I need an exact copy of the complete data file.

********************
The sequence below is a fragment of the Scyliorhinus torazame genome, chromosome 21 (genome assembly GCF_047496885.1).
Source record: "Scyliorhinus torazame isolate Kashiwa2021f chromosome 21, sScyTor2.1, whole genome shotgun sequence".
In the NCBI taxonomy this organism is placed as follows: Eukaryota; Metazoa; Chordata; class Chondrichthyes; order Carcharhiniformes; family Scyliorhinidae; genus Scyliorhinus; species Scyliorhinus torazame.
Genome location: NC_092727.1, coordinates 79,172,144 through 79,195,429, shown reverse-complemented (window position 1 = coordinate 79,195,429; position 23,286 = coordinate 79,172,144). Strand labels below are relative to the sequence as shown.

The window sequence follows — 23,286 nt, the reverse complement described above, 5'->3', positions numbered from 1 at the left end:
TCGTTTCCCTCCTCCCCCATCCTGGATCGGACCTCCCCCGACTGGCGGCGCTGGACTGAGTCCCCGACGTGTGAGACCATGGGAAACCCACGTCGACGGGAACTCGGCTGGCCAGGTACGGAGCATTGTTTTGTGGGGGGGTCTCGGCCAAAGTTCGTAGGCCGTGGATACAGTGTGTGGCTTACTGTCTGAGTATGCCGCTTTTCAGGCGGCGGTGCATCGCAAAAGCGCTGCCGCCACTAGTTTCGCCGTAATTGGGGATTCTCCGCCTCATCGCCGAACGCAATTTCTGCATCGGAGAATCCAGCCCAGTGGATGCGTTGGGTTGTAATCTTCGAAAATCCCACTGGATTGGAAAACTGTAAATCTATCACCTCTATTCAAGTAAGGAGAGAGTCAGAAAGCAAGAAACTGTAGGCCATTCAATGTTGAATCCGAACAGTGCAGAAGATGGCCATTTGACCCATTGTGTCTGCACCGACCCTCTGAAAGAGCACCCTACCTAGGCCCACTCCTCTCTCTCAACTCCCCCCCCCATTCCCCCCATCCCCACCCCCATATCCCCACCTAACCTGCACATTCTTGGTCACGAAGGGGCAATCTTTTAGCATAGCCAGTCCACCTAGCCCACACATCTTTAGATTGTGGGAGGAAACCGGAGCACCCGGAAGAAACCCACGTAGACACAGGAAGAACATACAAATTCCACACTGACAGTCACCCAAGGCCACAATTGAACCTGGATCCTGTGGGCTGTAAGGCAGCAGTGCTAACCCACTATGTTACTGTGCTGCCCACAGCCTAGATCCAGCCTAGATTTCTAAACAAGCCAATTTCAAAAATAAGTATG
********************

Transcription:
The sequence below is a fragment of the Scyliorhinus torazame genome, chromosome 21 (genome assembly GCF_047496885.1).
Source record: "Scyliorhinus torazame isolate Kashiwa2021f chromosome 21, sScyTor2.1, whole genome shotgun sequence".
In the NCBI taxonomy this organism is placed as follows: Eukaryota; Metazoa; Chordata; class Chondrichthyes; order Carcharhiniformes; family Scyliorhinidae; genus Scyliorhinus; species Scyliorhinus torazame.
Genome location: NC_092727.1, coordinates 79,172,144 through 79,195,429, shown reverse-complemented (window position 1 = coordinate 79,195,429; position 23,286 = coordinate 79,172,144). Strand labels below are relative to the sequence as shown.

The window sequence follows — 23,286 nt, the reverse complement described above, 5'->3', positions numbered from 1 at the left end:
TCGTTTCCCTCCTCCCCCATCCTGGATCGGACCTCCCCCGACTGGCGGCGCTGGACTGAGTCCCCGACGTGTGAGACCATGGGAAACCCACGTCGACGGGAACTCGGCTGGCCAGGTACGGAGCATTGTTTTGTGGGGGGGTCTCGGCCAAAGTTCGTAGGCCGTGGATACAGTGTGTGGCTTACTGTCTGAGTATGCCGCTTTTCAGGCGGCGGTGCATCGCAAAAGCGCTGCCGCCACTAGTTTCGCCGTAATTGGGGATTCTCCGCCTCATCGCCGAACGCAATTTCTGCATCGGAGAATCCAGCCCAGTGGATGCGTTGGGTTGTAATCTTCGAAAATCCCACTGGATTGGAAAACTGTAAATCTATCACCTCTATTCAAGTAAGGAGAGAGTCAGAAAGCAAGAAACTGTAGGCCATTCAATGTTGAATCCGAACAGTGCAGAAGATGGCCATTTGACCCATTGTGTCTGCACCGACCCTCTGAAAGAGCACCCTACCTAGGCCCACTCCTCTCTCTCAACTCCCCCCCCCATTCCCCCCATCCCCACCCCCATATCCCCACCTAACCTGCACATTCTTGGTCACGAAGGGGCAATCTTTTAGCATAGCCAGTCCACCTAGCCCACACATCTTTAGATTGTGGGAGGAAACCGGAGCACCCGGAAGAAACCCACGTAGACACAGGAAGAACATACAAATTCCACACTGACAGTCACCCAAGGCCACAATTGAACCTGGATCCTGTGGGCTGTAAGGCAGCAGTGCTAACCCACTATGTTACTGTGCTGCCCACAGCCTAGATCCAGCCTAGATTTCTAAACAAGCCAATTTCAAAAATAAGTATG